#Words Matter Week, Day 4

Day 4: Writers craft words into memorable phrases, stories, poems, and plays. What writers make your heart sing? Why?

Just a few, pulled out of my immediate memory as if from a hat, for the sake of brevity.

Helene Hanff, author of 84 Charing Cross Road, because her memorable exchange of letters with a bookseller in London, from her apartment in New York, celebrate the power of words, of books, and of the human connection that both can make possible.

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I will also give credit to many film script writers, because I often come across a line in a movie that I will listen to over and over until I can copy the quote correctly and save it for later inspiration.

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William James, (in the form of a quotation I found on a tea box), offered these words that continue to renew my enthusiasm and hope when I feel like I’ll never achieve my goals: “Most people never run far enough on their first wind to find out they’ve got a second. Give your dreams all you’ve got and you’ll be amazed at the energy that comes out of you.”

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The poet Dorianne Laux, who was one of my classmates at Mills College. I will sheepishly admit I didn’t think she was so special at the time we sat at the same table reading our work out loud, but now her poems are in books, and she has even co-written a book on writing poetry.

She showed me that real people really can write something other people, including me, want to read.

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Alexander McCall Smith, a Scottish man who writes insightful, joyful novels about a woman in Botswana. These stories are clean and positive – no profanity, no racy plot lines – and yet they show that none of that is necessary to make a book fascinating and compelling.

They are fun and extremely readable, and provide portraits of real people living real life with grace, humor, and decency. And at the same time, they ponder big issues, and in each novel I find myself with new words to look up. A rare combination of decency, optimism, intelligence, and a reader friendly style.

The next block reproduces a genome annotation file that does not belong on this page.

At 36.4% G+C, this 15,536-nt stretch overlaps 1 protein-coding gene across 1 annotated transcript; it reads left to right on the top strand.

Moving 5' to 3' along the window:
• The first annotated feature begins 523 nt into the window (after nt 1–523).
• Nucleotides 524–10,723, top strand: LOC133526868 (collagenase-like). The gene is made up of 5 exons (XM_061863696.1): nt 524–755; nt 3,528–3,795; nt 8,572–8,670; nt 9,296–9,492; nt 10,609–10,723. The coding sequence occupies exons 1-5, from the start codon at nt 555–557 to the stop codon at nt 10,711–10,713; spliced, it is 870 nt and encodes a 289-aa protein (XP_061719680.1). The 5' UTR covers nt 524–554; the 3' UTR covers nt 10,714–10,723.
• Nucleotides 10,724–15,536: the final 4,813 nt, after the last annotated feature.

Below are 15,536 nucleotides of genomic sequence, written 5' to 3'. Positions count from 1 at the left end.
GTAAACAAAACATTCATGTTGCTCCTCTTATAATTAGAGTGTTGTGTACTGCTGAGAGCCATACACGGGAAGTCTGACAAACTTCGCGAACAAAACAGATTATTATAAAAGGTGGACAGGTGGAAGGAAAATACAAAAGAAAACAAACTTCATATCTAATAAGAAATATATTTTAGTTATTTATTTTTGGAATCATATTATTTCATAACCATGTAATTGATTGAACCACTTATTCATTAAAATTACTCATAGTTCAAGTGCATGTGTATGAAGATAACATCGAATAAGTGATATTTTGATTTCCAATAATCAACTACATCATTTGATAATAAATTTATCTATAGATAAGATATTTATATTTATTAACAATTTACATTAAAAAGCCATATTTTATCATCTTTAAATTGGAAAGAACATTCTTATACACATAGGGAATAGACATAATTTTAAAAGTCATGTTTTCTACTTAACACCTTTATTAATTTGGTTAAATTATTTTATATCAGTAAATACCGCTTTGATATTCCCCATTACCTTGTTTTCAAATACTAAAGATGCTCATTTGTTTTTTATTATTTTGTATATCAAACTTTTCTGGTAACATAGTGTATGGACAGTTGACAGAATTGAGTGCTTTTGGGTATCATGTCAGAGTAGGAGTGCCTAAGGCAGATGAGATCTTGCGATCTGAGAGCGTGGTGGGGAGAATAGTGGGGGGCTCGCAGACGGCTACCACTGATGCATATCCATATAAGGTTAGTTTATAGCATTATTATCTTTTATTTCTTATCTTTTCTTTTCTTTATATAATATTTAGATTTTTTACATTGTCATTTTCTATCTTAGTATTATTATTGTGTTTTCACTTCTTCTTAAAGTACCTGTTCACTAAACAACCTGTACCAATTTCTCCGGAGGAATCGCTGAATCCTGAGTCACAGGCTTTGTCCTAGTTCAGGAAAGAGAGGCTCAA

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And of course Charlotte Bronte, a poor, powerless governess with great mental powers, who wrote about a similar poor, powerless governess whose strength of character, sense of self, and unquenchable hope and affection, led her to conquer a series of circumstances that could have crushed someone much stronger than she appeared.

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The psalmist David, who poured out his heart to God, whether in times of intense trial or those of joy and triumph. At times he showed great faith. At other times his actions were deeply flawed. But always he maintained his faith in God, his expansive love, and his desire to please him.

The songs, or poetry, that he wrote convey deep feeling, lasting faith, and the strength that originates beyond our flawed selves. They really do sing to us, as timeless poetry is able to do.

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I think that of all that writers give us, these two gifts are among the greatest.

  1. A view into a different place, time, perspective, and way of life.

  2. The gift of feeling that we are not alone. Even if we find ourselves with no one of like mind around us, when we read the writer reaches a hand across to us and reminds us that someone else does think and feel and experience life the way we do.

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